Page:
Automobiles evolved with technology; at the same time, problems on vehicle-caused pollution continuously rose up through time. However, there have been various measures introduced to prevent the scenario from getting worse. One is the use of catalytic converters, which was initiated in the 70s. The US government has likewise, passed a law requiring the use of catalytic converters for gasoline-powered vehicles. Diesel-powered vehicles do not use catalytic converters.
Catalytic converters or simply called the "cats" can also be replaced like most auto parts. If you have a gasoline-powered Mitsubishi that needs replacement catalytic converter, it is important that you replace it right away to avoid harmful emissions. As the name implies, the Mitsubishi catalytic converter "converts" the harmful exhausts into carbon dioxide and water, which are not harmful to the environment when released from the vehicle.
Just like your car's engine, the Mitsubishi catalytic converter gets extremely hot while it works to clean the harmful exhaust gas. Thus, when the more harmful exhaust the engine produces, the hotter the catalytic converter can be. When your Mitsubishi catalytic converter gets too hot to the point of glowing because of extreme heat, it can easily be damaged. At this point you must be extra cautious of your catalytic converter. Symptoms of damaged cats are loss of power, heat coming out from the floor of the vehicle and sulfuric smell. Rusts may also develop since moisture may react with the iron in steel and iron oxide being produced.
If you are using leaded fuel for your Mitsubishi car or SUV, the catalytic converter can be more prone to damage since lead produces coating on the platinum honeycomb inside the Mitsubishi converter. Removing your car's catalytic converter is not permissible in almost all states; thus, if your Mitsubishi catalytic converter needs replacement, get a new Mitsubishi catalytic converter as soon as possible and have it replaced by an experienced mechanic.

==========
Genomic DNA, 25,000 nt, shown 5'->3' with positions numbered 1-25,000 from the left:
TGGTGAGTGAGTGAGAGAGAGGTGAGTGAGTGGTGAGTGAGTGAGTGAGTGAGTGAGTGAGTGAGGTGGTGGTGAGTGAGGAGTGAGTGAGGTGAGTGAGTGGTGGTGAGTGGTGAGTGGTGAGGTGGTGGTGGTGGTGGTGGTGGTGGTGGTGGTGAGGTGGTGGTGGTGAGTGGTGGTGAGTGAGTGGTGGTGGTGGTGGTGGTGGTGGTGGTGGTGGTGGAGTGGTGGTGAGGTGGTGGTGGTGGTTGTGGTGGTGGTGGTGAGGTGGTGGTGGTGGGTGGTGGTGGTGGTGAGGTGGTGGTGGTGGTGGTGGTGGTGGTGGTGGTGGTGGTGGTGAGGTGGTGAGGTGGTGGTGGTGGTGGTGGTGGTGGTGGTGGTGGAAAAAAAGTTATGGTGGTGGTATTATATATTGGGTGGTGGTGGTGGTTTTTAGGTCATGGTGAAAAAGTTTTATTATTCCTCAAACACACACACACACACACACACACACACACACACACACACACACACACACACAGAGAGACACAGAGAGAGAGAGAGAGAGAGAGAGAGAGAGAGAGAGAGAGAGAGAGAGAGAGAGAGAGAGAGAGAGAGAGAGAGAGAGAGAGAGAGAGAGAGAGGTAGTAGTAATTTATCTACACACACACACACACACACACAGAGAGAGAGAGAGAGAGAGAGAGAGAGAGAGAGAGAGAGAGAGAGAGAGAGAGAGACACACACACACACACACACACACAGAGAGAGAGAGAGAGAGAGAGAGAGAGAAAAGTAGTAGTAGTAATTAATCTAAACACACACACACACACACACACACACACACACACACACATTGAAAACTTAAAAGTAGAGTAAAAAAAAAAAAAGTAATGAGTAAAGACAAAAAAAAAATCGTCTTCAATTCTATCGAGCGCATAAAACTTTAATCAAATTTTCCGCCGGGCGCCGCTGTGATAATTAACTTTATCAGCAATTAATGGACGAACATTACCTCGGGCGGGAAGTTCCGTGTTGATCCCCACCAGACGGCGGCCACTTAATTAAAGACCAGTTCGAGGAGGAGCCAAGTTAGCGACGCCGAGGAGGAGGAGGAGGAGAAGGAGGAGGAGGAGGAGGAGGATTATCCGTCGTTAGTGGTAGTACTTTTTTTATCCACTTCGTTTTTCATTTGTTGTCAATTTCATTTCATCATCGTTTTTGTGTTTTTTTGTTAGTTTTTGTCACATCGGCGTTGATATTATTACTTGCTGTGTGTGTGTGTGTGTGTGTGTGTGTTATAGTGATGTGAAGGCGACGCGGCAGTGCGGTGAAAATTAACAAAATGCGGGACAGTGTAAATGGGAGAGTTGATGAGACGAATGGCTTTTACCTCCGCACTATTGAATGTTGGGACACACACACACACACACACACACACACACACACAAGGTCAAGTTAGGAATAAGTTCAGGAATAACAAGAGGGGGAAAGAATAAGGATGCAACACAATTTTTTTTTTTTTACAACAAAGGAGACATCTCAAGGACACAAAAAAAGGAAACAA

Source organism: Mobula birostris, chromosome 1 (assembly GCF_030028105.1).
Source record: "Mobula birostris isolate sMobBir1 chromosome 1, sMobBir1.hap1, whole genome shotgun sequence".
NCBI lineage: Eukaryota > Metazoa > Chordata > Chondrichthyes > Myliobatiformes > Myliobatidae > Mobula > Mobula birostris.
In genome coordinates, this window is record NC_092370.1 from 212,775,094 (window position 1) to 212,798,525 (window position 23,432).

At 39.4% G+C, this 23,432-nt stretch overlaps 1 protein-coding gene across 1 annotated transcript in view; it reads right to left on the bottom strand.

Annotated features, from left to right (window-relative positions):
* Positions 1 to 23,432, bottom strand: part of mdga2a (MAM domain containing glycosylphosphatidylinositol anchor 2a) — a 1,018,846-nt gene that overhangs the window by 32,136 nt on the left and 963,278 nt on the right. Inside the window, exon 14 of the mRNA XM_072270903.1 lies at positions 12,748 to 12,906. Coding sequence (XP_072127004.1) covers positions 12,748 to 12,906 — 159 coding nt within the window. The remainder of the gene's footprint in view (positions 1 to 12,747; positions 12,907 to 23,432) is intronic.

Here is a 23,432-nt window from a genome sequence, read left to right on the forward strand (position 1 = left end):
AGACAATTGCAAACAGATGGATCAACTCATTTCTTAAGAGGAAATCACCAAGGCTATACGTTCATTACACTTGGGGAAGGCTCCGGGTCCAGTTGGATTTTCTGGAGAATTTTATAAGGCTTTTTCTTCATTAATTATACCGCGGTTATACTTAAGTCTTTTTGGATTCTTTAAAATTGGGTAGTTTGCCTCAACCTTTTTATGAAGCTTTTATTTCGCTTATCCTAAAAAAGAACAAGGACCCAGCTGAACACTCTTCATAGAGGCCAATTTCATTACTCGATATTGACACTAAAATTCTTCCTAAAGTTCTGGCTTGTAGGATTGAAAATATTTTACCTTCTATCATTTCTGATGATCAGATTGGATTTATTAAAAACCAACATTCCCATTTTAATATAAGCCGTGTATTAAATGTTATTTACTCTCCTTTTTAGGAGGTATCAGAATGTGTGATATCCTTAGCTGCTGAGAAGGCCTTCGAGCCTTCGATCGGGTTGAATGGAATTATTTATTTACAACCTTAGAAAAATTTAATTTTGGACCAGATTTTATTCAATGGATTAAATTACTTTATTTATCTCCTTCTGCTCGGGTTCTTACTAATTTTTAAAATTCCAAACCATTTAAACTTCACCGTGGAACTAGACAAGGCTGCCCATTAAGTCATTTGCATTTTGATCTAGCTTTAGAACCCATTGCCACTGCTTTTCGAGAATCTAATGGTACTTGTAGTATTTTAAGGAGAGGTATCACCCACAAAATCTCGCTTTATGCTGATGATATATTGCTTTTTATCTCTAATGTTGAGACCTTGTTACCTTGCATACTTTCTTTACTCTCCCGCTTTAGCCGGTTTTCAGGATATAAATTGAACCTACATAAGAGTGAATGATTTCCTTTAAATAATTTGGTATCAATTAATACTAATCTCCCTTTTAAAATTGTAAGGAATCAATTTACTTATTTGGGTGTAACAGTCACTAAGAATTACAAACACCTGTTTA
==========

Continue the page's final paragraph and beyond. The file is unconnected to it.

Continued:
Mitsubishi Catalytic Converter: Diagnostic Clues and Troubleshooting Tips
Without the catalytic converter, the vehicle will be a much bigger source of air pollution. Through this device, toxic exhaust gases are converted into something much safer, resulting in reduced emissions. But like other parts of the exhaust system and car devices, the catalytic converter may also fail at this job when it gets damaged or some underlying cause leads to converter failure or deficiencies. Here are some clues to help you diagnose the Mitsubishi catalytic converter problem as well as some troubleshooting tips:
Rust buildup is the common enemy for exterior panels and components. The exhaust system is more susceptible to wear and damage caused by rust and corrosion due to its location. Exhaust system parts are heavily exposed to dirt, grime, road salt, mud, and moisture. When the car is driven in humid climates or in locations that are near the sea, ocean, or water bay, they're prone to developing rust. The catalytic converter may get ruined by this. Have the exhaust system regularly inspected. Check for rust buildup on the converter and other exhaust system parts to prevent the spread of rust. Apply anti-rust products for protection.
When the engine runs rich, or there's too much fuel and less air in the mixture, this can cause the failure of the catalytic converter. Unused fuel build ups and burns within the unit. As a result, the core of the catalytic converter gets damaged because of excessive heat. You must maintain a healthy fuel system to prevent catalytic converter damage and to keep the vehicle running efficiently.
When oil or fuel gets into the unit, the catalytic converter may fail. Most failures can be attributed to contamination due to a blown head gasket and other source of leaks. The leak must be traced and must be fixed. If the catalytic converter is severely damaged, it must be replaced to prevent problems that may arise from having a faulty converter such as toxic emissions, low fuel economy, as well as poor exhaust and engine performance.
The catalytic converter doesn't just fail on its own. There are other parts that may impact the function of the converter. Faulty head gaskets, worn-out 02 sensors, and busted spark plugs and wires can lead to the failure of the converter. When the check engine light comes on, figure out the cause right away, so you can fix the problem. This can save the converter from damage or wear. When the core of the catalytic converter fails, the core can't be fixed on its own. This will require full unit replacement.
When the catalytic converter fails
The catalytic converter doesn't have moving parts, so compared to other devices, the structure and design is not as complex. When it fails, the problem may not be isolated to this unit alone. This may be caused by support components and may be attributed to clogging, contamination, rust, and failure of other parts. Trace the underlying cause before you replace the unit. Otherwise, failure will recur.